The Ukrainian government has ordered counter-drone systems with funds received through the sale of bracelets made of pre-war Azovstal steel, Deputy Prime Minister Mykhailo Fedorov revealed.
Fedorov didn’t reveal the number of systems — called the “Shahed Catcher” — ordered from the 200 million Ukrainian hryvnias ($5.4 million) sale.
Ukrainian blogger and volunteer Igor Lachenkov, 23, earlier told Forbes Ukraine that the NATO system costs around 50 million Ukrainian hryvnias ($1.35 million).
He added that the system “blinds” its target, making it vulnerable to air defense.
$51M Raised for Drone Purchase
The ministry’s Army of Drones project has raised 1.9 billion Ukrainian hryvnias ($51 million) through donations, enabling Kyiv to order 1,033 drones, the minister revealed, adding that 70 percent of the order has been received and the rest will be obtained by the end of the year.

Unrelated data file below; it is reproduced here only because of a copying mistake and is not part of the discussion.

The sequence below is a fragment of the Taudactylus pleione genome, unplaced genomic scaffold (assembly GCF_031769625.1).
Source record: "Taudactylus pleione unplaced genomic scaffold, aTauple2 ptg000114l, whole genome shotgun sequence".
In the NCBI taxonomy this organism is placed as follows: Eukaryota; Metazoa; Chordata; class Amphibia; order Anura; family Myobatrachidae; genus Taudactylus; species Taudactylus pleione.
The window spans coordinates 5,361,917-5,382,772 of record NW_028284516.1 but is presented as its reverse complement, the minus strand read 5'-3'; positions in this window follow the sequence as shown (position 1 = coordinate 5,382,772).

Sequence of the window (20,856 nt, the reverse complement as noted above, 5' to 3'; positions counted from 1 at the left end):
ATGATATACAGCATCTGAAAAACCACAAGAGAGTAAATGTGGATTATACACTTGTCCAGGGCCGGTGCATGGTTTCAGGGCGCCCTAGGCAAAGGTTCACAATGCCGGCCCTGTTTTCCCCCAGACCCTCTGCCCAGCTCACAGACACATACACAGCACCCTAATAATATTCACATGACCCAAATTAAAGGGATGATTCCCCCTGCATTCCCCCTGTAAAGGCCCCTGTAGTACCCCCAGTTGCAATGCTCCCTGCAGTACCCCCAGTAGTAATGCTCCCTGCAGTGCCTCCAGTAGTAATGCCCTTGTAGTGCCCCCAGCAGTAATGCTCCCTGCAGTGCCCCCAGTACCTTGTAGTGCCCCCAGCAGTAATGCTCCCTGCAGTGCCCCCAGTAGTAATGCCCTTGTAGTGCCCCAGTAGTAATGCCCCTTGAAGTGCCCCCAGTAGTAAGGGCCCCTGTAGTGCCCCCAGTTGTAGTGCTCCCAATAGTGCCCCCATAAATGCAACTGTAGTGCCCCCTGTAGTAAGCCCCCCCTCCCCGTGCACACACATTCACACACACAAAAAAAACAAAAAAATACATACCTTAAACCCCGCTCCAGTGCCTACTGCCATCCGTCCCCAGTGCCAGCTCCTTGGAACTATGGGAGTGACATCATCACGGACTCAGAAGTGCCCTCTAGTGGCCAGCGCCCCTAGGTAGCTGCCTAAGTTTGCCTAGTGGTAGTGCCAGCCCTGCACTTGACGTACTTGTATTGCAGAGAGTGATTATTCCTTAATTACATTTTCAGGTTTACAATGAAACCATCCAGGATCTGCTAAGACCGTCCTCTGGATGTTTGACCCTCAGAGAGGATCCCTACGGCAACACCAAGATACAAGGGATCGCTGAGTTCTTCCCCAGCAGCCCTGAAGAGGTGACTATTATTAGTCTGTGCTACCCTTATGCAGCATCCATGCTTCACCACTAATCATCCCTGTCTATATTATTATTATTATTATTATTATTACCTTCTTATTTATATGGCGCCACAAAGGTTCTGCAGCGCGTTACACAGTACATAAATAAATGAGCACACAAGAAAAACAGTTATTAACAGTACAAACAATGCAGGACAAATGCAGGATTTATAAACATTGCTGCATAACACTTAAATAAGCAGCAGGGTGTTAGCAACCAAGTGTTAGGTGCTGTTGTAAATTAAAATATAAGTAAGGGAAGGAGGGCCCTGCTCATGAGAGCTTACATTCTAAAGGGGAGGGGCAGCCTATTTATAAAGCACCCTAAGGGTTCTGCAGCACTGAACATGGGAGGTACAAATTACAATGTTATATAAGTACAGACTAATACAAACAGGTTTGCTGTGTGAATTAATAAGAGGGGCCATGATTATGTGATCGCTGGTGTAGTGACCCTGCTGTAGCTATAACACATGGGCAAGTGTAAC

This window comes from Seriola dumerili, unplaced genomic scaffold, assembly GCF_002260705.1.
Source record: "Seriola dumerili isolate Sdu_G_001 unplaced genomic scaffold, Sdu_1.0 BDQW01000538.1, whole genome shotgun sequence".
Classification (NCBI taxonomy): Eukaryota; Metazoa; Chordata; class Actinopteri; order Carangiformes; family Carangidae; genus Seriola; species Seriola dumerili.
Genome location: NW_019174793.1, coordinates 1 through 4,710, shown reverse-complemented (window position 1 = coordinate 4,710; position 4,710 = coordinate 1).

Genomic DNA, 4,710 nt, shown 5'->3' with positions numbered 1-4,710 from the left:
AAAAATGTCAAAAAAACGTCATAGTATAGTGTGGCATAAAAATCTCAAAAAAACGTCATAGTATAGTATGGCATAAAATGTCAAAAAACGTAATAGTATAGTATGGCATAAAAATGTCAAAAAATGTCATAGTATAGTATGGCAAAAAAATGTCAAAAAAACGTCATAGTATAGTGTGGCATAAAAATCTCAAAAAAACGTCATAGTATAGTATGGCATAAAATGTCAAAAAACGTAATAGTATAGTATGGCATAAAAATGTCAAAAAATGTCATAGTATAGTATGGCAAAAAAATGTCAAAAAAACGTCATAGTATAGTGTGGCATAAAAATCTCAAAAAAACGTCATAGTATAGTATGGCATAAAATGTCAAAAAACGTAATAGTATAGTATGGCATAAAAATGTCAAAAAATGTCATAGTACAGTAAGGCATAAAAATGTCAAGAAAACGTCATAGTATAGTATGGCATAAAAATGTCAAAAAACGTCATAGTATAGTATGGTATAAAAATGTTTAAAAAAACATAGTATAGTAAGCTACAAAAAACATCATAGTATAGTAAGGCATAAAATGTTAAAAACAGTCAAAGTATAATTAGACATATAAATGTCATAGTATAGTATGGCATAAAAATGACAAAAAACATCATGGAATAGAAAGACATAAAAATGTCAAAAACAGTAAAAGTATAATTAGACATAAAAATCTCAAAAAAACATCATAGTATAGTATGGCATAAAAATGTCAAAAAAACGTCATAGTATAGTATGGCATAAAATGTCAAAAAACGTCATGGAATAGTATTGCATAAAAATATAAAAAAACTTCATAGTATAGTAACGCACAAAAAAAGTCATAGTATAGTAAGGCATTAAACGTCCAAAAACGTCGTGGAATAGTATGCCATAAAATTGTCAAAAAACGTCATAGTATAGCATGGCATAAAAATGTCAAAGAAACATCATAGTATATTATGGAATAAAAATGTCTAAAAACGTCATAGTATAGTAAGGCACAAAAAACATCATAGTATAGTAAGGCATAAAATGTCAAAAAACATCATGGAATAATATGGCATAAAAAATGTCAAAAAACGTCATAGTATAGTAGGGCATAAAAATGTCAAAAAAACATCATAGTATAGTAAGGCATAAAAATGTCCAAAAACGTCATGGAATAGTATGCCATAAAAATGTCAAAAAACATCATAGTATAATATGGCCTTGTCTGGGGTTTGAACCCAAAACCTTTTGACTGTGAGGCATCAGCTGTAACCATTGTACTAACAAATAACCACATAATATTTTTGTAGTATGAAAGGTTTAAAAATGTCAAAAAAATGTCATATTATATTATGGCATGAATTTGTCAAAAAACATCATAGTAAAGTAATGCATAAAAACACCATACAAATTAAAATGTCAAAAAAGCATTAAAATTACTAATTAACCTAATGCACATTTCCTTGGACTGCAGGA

The order includes around 20 Polish FlyEye systems and AeroVironment Puma and UAV Factory Penguin reconnaissance drones, essential to direct artillery fire. The Polish Warmate strike drone and another are being ordered.
The development comes after the Russian military unleashed barrages of missiles and Iranian “kamikaze” Shahed drones on Ukrainian energy and civilian targets.
Bayraktar Counter-Drone System Coming
In a related development, the CEO of Turkish drone manufacturer Baykar recently announced that the company’s Bayraktar TB2 and Akinci drones will soon be armed with air-to-air missiles.
“Soon our Bayraktar TB2 and Akincis will have air-to-air missiles; not only to engage drones but other enemy aircraft… we are conducting our tests,” Turkish outlet Daily Sabah quoted CEO Baykar Haluk as saying on the sidelines of a defense trade fair in Istanbul.
The company signed a contract at the fair with the state-backed Turkish arms manufacturer Roketsan to install the Sungur air defense missile on the two Baykar drones.
Sungur is “proven ammunition, especially against moving targets such as helicopters and drones. Using it from our unmanned aerial vehicles as an air-to-air missile will be a game changer,” Roketsan general manager Murat Ikinci said.
The Ukrainian armed forces has deployed the TB2 in the ongoing conflict with Russia.